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Title:The sweet, sweet sound of liberty: black settlers and their early education initiative in Liberia, 1820-1860
Author(s):Saleh-Jones, Sammer A
Director of Research:Span, Christopher M
Doctoral Committee Chair(s):Span, Christopher M
Doctoral Committee Member(s):Anderson, James D; Pak, Yoon K; Zamani-Gallaher, Eboni
Department / Program:Educ Policy, Orgzn & Leadrshp
Discipline:Educational Policy Studies
Degree Granting Institution:University of Illinois at Urbana-Champaign
Degree:Ph.D.
Genre:Dissertation
Subject(s):Liberia
Education
Abstract:This dissertation examines early educational initiatives in Liberia, West Africa, from 1820–1860: a period where colonization to Liberia was voluntary, supported by the American Colonization Society, and therefore attracting many colonists. The traditional narrative of Liberia's unique history was built on colonization, Christianization, and Westernization. The history of silencing the voices of Black Americans has been a practice in early historiography of Liberia. As a result, it has overlooked the important role freed Blacks from the United States played in the formation of Liberia's educational system. Black Americans arrived in three successive waves; each group contributed to the development of Liberia’s educational, social, and political institutions. While struggling to survive malaria and negotiate conflicts with white colonists, native Africans, and each other, Black settlers navigated their new environment while transplanted their acquired Western culture and Christian faith from the United States. By charting this process, this study also offers a unique social history as well as an educational history during a time where Black settlers’ identities begin to change from American to Americo-Liberian. Through a critical examination of archival documents—including narratives from Black and white colonists, journals, and memoirs—I provide a multilayered account of the processes that led to the foundation of Liberia’s existing educational system.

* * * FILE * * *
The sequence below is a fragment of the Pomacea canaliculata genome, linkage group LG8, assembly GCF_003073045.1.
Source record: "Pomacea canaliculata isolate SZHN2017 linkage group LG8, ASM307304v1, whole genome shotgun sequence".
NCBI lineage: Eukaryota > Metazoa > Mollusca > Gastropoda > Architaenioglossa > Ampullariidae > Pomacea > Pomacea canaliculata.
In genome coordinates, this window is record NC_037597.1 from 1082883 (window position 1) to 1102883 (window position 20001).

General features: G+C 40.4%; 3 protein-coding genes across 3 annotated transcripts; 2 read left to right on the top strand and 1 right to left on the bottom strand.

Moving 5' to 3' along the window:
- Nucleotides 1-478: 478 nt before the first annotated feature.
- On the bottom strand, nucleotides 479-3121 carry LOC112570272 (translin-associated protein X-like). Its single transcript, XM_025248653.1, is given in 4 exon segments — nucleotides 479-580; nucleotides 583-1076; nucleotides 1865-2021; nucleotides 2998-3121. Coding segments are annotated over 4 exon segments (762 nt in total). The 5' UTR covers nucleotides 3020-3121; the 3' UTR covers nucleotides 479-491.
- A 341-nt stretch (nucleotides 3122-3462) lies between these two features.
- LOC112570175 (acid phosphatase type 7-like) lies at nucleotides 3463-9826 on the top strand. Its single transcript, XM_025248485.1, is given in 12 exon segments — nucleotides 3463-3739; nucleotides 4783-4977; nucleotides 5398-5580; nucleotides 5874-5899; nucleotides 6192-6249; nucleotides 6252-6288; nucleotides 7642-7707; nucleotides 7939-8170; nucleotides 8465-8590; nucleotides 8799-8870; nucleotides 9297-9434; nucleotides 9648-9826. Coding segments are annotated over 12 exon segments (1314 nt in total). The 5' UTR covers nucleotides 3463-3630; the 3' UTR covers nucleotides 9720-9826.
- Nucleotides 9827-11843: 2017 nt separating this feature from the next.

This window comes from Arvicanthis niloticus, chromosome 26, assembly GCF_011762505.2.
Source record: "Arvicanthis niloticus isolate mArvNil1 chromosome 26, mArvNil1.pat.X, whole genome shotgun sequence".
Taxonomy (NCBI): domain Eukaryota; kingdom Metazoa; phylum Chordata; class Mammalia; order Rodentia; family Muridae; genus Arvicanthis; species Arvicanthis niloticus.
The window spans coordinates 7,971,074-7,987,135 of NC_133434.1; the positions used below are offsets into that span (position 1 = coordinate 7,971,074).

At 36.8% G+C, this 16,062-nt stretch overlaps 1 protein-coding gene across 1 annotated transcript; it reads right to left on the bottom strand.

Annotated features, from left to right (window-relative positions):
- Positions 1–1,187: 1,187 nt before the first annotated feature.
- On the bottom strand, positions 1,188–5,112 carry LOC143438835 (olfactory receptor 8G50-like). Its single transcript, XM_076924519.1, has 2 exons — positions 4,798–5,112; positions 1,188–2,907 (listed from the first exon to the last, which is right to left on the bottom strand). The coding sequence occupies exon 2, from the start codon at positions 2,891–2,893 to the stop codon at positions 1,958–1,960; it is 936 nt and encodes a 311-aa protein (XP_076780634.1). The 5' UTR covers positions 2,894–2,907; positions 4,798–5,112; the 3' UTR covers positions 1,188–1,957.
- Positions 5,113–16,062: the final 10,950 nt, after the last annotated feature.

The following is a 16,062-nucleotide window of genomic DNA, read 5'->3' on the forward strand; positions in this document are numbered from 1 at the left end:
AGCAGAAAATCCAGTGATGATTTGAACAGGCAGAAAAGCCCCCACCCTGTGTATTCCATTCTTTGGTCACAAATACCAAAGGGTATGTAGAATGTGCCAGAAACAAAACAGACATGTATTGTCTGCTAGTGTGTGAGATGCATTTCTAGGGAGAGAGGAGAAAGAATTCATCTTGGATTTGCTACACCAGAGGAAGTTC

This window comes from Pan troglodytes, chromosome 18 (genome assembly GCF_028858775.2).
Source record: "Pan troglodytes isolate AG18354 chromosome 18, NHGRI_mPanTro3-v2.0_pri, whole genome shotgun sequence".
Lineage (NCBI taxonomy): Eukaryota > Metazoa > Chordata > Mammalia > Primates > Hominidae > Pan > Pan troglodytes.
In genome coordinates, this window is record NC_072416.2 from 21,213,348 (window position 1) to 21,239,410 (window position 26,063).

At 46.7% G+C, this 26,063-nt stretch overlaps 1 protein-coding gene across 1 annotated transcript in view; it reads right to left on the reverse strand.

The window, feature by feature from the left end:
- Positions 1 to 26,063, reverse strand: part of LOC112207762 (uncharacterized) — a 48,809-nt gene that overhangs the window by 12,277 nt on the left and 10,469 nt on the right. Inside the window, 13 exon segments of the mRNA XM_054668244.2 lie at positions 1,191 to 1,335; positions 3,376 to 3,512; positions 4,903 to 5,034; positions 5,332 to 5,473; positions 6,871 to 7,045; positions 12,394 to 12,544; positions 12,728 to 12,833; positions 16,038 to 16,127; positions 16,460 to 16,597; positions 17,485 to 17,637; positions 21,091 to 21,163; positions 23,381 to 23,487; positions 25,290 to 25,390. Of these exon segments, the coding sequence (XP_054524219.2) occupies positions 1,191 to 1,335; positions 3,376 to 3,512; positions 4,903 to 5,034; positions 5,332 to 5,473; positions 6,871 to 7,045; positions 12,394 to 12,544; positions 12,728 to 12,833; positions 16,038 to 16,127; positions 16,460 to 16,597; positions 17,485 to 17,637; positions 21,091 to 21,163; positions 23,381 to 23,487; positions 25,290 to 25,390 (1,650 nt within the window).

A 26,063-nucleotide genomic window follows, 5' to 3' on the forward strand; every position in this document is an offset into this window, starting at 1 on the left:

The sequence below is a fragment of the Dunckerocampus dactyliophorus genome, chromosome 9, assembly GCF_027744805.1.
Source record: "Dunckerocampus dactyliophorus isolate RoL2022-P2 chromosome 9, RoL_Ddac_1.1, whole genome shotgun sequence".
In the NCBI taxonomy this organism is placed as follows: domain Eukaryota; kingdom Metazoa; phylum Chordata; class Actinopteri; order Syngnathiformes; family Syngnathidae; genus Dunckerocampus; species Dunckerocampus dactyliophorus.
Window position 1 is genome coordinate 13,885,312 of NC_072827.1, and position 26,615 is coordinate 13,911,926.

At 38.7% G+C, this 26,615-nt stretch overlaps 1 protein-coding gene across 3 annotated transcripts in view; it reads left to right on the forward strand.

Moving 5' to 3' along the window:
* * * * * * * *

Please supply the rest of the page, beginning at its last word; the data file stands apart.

Issue Date:2016-04-15
Type:Thesis
URI:http://hdl.handle.net/2142/90753
Rights Information:Copyright 2016 Sammer Saleh Jones. All rights reserved.
Date Available in IDEALS:2016-07-07
Date Deposited:2016-05


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